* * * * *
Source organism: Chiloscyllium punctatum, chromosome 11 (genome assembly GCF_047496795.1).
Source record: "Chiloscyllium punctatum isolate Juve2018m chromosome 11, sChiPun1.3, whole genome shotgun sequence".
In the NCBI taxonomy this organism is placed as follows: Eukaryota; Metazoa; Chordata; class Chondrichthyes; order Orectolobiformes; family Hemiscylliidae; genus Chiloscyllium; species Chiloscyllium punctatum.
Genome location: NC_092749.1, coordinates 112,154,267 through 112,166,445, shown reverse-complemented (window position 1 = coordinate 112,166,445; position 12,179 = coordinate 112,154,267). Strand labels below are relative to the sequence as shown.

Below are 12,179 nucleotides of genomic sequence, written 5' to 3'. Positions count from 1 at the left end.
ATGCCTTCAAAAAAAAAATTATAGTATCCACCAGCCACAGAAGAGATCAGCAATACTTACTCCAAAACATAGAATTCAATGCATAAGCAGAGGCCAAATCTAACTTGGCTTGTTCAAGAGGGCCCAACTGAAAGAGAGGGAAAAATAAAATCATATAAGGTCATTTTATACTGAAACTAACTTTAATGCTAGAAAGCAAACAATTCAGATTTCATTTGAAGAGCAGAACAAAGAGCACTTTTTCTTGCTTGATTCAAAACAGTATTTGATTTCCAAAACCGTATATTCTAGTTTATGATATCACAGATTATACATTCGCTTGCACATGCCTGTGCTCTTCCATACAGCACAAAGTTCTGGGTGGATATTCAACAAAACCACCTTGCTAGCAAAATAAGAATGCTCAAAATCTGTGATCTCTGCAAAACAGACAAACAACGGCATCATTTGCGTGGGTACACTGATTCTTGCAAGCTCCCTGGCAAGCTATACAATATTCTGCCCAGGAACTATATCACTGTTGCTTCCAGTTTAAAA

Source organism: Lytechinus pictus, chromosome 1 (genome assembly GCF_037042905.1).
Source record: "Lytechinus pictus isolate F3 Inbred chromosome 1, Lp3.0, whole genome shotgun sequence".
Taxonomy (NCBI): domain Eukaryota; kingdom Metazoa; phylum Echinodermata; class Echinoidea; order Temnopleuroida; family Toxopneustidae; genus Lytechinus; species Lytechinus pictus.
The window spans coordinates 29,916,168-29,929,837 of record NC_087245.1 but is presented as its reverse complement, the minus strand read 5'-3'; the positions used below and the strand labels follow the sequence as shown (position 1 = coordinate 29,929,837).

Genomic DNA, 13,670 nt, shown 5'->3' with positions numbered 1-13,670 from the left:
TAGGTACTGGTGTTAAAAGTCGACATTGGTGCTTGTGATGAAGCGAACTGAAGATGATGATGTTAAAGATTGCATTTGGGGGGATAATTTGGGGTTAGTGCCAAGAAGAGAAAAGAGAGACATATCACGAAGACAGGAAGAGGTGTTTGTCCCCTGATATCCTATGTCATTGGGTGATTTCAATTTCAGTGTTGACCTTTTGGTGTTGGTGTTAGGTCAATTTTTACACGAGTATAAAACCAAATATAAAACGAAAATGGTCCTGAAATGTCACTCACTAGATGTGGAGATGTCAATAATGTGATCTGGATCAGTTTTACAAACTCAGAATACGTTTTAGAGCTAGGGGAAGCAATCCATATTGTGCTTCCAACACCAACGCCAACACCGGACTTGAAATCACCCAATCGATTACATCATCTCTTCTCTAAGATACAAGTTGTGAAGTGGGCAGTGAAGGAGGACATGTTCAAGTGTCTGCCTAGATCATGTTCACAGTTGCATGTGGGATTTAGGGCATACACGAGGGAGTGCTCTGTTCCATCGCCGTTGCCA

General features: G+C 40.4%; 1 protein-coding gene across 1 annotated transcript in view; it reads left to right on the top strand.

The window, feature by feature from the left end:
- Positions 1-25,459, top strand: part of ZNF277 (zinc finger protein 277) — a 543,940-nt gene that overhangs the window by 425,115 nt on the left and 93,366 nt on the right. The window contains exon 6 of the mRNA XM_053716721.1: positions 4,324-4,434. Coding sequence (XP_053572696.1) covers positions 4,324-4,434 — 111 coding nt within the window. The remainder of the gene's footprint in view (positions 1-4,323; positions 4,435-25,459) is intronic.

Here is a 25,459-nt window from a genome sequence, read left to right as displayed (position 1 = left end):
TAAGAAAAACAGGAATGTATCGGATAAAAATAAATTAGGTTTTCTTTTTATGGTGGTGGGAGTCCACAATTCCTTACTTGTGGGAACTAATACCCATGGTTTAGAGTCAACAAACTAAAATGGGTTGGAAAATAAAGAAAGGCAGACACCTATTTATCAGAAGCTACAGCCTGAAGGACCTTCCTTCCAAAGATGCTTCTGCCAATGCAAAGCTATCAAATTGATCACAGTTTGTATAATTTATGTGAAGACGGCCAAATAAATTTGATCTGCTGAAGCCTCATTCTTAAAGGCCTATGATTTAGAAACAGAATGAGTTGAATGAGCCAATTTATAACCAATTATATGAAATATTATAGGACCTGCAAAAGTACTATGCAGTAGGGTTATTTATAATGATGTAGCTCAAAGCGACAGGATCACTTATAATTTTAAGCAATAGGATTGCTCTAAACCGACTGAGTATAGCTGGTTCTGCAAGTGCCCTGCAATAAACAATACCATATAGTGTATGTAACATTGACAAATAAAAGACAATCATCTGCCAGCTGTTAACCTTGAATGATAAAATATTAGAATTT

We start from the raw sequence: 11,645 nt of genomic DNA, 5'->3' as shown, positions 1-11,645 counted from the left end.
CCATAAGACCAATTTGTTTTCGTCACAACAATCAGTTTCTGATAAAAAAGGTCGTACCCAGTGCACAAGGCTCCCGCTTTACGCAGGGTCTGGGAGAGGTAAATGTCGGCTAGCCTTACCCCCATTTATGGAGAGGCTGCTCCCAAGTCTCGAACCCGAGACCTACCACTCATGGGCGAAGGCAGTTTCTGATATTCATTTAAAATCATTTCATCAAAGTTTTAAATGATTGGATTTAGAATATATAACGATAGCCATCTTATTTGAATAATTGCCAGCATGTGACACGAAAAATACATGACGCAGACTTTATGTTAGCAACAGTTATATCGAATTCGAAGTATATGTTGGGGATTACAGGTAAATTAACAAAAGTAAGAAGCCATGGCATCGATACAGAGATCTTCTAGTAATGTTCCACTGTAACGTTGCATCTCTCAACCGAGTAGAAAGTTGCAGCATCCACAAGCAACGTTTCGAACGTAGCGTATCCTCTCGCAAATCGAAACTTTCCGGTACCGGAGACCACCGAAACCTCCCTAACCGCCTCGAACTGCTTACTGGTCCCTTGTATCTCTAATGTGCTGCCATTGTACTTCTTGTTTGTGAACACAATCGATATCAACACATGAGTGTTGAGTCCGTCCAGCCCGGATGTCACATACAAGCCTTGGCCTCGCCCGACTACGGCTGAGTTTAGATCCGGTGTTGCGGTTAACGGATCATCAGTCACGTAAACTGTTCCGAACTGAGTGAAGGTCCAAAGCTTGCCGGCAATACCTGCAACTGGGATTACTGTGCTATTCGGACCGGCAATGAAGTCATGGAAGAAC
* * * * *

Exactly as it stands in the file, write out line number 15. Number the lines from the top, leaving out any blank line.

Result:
- Positions 1-25,459, top strand: part of ZNF277 (zinc finger protein 277) — a 543,940-nt gene that overhangs the window by 425,115 nt on the left and 93,366 nt on the right. The window contains exon 6 of the mRNA XM_053716721.1: positions 4,324-4,434. Coding sequence (XP_053572696.1) covers positions 4,324-4,434 — 111 coding nt within the window. The remainder of the gene's footprint in view (positions 1-4,323; positions 4,435-25,459) is intronic.